Operated by Louis Berckman and family from 1858 to 1918, it was here that Prosper worked on developing newer, more optimized varieties of plants and introducing more plants to the Southern town that would soon be known as the home of the Georgia peach.
Among the plans and fruits they introduced were the Japanese persimmon, Kelsey plum, kumquat, and hardy Japanese lemon hedge (Citrus trifoliata). The Berckmans’ nursery was also responsible for the growing popularity of flowers in the region.
So, what has become of the Fruitland nursery today? The Augusta National Clubhouse, familiar from movies, stands at the manor house of the Berckmans’ nursery. The grounds of the greenhouse now host the Augusta National Golf Club, which is the venue for the annual Master’s Tournament.
Member of the Rose Family
Have you ever wondered why peaches smell so sweet and pleasing? The Georgia peach has a distinct, soft smell akin to roses, which is not surprising considering that they are members of the rose family.
8 Million Bushels in a Year?
Georgia had a boom of peach production in the year 1928 when they produced a total of 8 million bushels. If you are doubtful about how much a bushel is, a bushel is approximately 9.3 liquid gallons, which is the highest recorded Georgia peach harvest so far. Currently, they produce an average of 2.6 million bushels annually.
There Are Over 40 Varieties of Peaches Grown in Georgia
The Georgia peach is famous due to its delectable, juicy taste, and Georgia produces a wide variety of these delicious peaches. They cultivate and harvest over 40 types of peaches, divided into three categories: freestone, clingstone, and semi-free.
Georgia has two main peach production regions for commercial purposes, the central region and the southern region. Peaches from the central region constitute 83% of their state’s total production, and 17% of the peaches produced come from the southern part of the state.
Georgia Peach Blossom Festivals
From 1922 to 1926, peach blossom festivals were held in Fort Valley, Georgia, the heart of the booming Georgia peach industry. The festival consisted of barbeques, pageants, and a dramatized version of the peach belt story. Each year, they show the Georgia peach story, portrayed by a young woman seeking a husband and a home in different parts of the world, traveling from China to Persia, proceeding to Spain and Mexico, finally settling in Georgia.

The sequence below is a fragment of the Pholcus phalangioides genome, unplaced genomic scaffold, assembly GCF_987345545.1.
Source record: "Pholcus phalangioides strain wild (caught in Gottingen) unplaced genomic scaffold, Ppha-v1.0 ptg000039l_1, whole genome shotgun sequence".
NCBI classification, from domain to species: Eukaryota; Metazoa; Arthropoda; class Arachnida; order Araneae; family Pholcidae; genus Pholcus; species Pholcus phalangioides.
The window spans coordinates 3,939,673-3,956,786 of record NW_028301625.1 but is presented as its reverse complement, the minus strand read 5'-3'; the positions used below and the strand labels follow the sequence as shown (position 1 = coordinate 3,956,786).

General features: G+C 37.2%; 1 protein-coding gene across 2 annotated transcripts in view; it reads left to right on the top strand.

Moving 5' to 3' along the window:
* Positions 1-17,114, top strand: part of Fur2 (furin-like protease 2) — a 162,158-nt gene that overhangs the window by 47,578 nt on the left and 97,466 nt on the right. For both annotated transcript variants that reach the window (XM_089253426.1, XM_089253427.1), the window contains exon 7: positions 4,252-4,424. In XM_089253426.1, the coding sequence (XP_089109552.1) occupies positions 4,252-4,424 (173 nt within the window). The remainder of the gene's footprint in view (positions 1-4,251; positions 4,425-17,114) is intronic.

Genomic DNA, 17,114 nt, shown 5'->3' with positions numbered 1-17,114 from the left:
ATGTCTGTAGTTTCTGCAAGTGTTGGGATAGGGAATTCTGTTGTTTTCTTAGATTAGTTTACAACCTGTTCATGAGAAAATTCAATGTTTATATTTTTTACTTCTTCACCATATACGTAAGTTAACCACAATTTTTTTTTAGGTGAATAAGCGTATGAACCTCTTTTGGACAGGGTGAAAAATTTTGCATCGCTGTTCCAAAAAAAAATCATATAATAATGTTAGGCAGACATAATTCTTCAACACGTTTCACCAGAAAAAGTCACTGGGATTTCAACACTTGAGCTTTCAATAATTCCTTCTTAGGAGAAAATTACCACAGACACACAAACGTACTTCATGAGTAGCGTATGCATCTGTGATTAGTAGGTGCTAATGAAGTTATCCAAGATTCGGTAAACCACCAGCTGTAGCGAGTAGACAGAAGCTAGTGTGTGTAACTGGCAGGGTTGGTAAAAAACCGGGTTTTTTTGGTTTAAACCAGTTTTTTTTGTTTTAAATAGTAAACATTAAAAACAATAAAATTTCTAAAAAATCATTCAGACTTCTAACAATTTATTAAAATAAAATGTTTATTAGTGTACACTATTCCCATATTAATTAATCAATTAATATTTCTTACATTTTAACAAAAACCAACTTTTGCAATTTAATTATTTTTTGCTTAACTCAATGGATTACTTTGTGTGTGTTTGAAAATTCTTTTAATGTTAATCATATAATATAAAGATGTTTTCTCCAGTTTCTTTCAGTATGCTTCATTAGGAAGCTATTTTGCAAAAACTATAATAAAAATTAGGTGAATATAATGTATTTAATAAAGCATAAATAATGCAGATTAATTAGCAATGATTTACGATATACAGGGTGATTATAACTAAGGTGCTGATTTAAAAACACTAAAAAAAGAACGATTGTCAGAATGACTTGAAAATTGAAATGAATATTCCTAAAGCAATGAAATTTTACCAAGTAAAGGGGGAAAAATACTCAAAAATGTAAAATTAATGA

The festival received a lot of attention, with almost 20,000 visitors to a town populated by approximately 4000 people. The celebration of the Georgia peach was attended by many eminent members of Congress and governors.
World’s Largest Peach Cobbler
The Georgia peach festival also hosts the venue for making the largest peach cobbler globally, with dimensions of 11 x 5 feet, and a thickness of 8 inches. You can taste this tasty dish for free as it is made annually during the festival.
World’s Heaviest Peach
If you aren’t impressed with the Georgia peach yet, you haven’t heard that they are home to the most decadent peach in the world. Georgia produces some of the world’s tastiest peaches, and in 2018, they bagged the Guinness World Record for the heaviest peach in the world.
Weighing 1.8 pounds, this peach from Pearson farm, Peach County, broke the World record set by a 1.75-pound peach from Roseridge Orchards, Canada. Typically, peaches weigh about one-third of a pound to half a pound, and this extraordinary specimen grew naturally, without any extra care or supplements.
The Georgia peach has grown to become Georgia’s face, with its long history and widespread roots. Today, you can find the Georgia peach industry spread across the counties of Macon, Peach, Crawford, and Taylor. The annual Georgia Peach festival conducted in Byron and Fort valley celebrates the fruit, prosperity, and how it uplifted a small town of people.
While peaches are liked by most for their texture and taste, it is said that none can match the scrumptious, juicy, yet smooth and fuzzy Georgia peach. You can choose the best Georgia peach by going for the ones with a yellow or creamy golden color underneath, with a soft and smooth texture.
The ones with a red or bluish shade indicate different varieties. They will have a distinct, pleasant, peachy smell to them, and a well-defined crease that runs along with the peach from the stem to the point.
If you are a peach enthusiast and wish to explore the Georgia peach festival, make sure you keep your calendars free for June 4-5 and June 12 in 2021! It’s going to be a fun-packed experience taking you to a journey through time and history, along with a spread of the best Georgia peach delicacies and stalls.